Evan Smith on Politics: Initiative to overturn Shoreline’s plastic-bag ban faces high hurdle

Thursday, May 30, 2013

By Evan Smith

Citizens circulating petitions to overturn the ban on plastic bags passed by the Shoreline City Council face a difficult task in getting the measure to a citywide vote.

First they need to get valid signatures from 15 percent of the 35,641 registered voters in the City at the time of the last general election. That’s 5,346 valid signatures. They have to do it in a 90-day period that began May 14.

Those rules are more demanding than the rules for getting a statewide initiative on the ballot, rules that require signatures from 8 percent of the voters who actually cast ballots in the last statewide election, signatures that can be collected over a six-month period.

If sponsors do get enough signatures, the initiative would go to the Council, which would have the option of passing the proposal to repeal the ban or letting it go to voters in an election that could be a part of the November general election but would be more likely to happen in February.

An initiative to repeal an ordinance requires a “yes” vote for repeal. That’s different than a referendum, which asks voters to approve or reject the actions of a legislative body. A referendum also suspends a law, pending a vote.

The ordinance, as passed by the Council, would take effect in February. It would have exceptions for wrappings around meat, fresh vegetables, fresh flowers and take-out food. It also would ban non-recyclable paper bags.


Tom Jamieson May 30, 2013 at 5:29 PM  

We the circulators of this petition, do face a hurdle, but not for the reason stated by the author. A state initiative is logistically far more difficult to carry out. It makes perfect sense they be given less stringent requirements, than for local measures.

Actually, we intend to get this measure placed on the November ballot, so that this intrusive, oppressive, and meaningless ban never sees the light of day. And since lead time must be included for the City and King County Elections to process the petition and set up the election, we actually have only 77 days, not 90. If only the City Council had passed this ordinance on April 8, as they originally scheduled, instead of moving it out to April 29 (a whopping 12 weeks after the City Council directed its staff to draft a bag ban ordinance) , we would have had the full 90 days to petition that is allowed by law.

Moreover, publication in the City's Currents newsletter would have been possible within 3 weeks of the vote, instead of 5. Much of the public are not even aware of Shoreline's bag ban, even 2 weeks into the petition period. The petition circulators are having to do the City's outreach for them, causing much confusion for the public. This week the City's June Currents comes out, and the public will finally be informed.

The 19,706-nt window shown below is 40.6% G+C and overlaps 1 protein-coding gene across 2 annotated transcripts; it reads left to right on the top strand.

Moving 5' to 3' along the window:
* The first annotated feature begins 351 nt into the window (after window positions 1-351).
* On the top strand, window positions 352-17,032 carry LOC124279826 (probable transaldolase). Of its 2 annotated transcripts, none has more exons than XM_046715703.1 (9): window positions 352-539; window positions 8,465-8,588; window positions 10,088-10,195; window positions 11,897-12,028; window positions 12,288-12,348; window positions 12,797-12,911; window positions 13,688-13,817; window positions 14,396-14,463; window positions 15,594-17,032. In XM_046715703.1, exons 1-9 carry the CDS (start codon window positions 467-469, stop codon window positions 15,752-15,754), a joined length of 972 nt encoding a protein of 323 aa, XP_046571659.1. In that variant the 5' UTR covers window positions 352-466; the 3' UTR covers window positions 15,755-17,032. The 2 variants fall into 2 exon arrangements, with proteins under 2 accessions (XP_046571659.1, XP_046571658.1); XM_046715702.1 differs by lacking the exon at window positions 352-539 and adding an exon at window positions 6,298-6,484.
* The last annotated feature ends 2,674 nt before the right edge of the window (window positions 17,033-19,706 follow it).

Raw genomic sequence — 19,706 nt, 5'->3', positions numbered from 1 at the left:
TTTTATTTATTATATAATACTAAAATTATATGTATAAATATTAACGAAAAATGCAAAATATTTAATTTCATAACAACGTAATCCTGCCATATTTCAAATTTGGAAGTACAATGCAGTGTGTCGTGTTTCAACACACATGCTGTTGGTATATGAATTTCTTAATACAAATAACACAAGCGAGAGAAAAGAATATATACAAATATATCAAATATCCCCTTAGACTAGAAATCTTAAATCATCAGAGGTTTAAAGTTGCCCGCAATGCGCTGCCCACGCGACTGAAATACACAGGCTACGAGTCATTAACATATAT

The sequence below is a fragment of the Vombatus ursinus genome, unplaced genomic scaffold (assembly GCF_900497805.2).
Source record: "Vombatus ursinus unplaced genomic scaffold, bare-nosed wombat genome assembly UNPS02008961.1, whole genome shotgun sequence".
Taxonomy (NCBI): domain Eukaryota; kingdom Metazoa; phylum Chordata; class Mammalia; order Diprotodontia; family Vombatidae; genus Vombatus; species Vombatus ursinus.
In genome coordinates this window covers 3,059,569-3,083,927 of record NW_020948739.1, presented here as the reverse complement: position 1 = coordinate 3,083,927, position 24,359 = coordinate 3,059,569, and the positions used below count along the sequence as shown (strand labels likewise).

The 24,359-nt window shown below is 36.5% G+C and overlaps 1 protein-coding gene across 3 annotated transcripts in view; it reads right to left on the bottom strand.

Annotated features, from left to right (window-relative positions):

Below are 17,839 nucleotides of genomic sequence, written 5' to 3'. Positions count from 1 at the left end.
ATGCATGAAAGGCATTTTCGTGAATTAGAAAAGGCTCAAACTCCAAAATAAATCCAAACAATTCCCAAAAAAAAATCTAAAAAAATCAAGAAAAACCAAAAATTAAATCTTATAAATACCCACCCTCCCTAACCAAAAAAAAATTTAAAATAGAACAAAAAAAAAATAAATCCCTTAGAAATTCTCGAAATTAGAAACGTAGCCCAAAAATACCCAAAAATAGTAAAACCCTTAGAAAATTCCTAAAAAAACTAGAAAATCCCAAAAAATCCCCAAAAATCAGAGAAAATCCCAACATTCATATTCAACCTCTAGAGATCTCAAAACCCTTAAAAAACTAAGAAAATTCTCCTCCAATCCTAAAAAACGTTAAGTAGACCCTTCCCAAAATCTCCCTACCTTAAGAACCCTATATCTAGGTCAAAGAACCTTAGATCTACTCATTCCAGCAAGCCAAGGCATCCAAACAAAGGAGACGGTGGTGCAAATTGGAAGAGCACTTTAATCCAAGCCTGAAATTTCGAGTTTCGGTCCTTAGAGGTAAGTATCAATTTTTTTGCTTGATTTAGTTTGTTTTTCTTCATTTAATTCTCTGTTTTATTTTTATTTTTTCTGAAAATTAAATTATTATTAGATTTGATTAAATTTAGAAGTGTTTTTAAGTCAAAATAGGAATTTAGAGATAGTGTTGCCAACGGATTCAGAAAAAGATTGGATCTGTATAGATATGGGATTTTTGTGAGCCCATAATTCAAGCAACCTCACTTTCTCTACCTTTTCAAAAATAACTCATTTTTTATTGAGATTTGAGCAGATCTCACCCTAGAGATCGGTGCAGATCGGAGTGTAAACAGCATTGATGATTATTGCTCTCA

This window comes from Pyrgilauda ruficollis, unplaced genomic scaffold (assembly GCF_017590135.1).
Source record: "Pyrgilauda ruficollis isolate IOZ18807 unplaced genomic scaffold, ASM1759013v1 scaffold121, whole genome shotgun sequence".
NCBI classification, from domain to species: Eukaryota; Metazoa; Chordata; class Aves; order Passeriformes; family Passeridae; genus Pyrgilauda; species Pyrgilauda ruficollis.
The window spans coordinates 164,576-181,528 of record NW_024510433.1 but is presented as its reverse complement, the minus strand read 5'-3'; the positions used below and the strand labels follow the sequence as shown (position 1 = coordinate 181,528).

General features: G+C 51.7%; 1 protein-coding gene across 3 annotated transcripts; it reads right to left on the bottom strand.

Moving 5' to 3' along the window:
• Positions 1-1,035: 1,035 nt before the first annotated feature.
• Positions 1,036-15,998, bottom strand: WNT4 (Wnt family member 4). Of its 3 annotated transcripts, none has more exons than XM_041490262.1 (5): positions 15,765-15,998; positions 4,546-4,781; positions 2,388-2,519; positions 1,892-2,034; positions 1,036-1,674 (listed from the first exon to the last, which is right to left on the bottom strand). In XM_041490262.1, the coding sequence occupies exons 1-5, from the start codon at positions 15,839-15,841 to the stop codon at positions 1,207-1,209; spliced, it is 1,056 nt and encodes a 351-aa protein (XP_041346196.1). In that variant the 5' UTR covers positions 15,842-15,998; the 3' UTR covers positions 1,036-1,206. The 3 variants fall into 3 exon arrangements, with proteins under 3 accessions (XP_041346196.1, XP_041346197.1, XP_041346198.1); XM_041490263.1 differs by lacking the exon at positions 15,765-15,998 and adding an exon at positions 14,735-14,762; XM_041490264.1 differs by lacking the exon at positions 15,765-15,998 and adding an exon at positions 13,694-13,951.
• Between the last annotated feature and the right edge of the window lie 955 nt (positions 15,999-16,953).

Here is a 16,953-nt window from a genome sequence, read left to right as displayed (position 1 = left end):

The City regards the voter powers of initiative and referendum (and presumably, recall) as threats, rather than as legitimate governmental functions expressly reserved by the people in delegating powers to the agencies that serve them. And that is sad.

Anonymous,  May 30, 2013 at 5:48 PM  

I hope they can get it on the ballot. I have no objection to a charge for any kind of grocery bag, but seeing as how plastic bags actually are the least polluting of all the possible choices I don't see why they are singled out for a ban.

This study by the United Kingdom's environmental protection agency gives surprising data about which grocery bags pollute the most and which pollute the least. Disposable plastic bags are actually the least harmful of all the choices.

It's a long document, so I recommend skipping to page 59 for the conclusions. It is a government study not an industry study. Many people don't want to believe it, just as many people don't want to believe that global climate change exists. But science is what it is.


Anonymous,  June 8, 2013 at 11:36 AM  

I find this surprising: it doesn't make sense that it should be more difficult to get, in essence, a review of a local decision. It seems to me that it should be the other way around, a state-wide issue should be more difficult to reverse, as typically those matters have been reviewed by more people.

I dislike plastic bags because they're not as easy to recycle at paper bags are. As most of us know, plastic bags are gathered, and if one remembers, brought to, and crammed into typically-overflowing containers in stores, sometimes in obscure locations, such as by the manager's office. Conversely, paper bags are put in one's bi-weekly recycle container, along with other kinds of paper. Yet, as I understand it, the idea here is to charge for the paper bag.

Anonymous,  June 16, 2013 at 4:01 PM  

You can't throw plastic bags into the "bi-weekly recycling container"? Why not? It's what I do.

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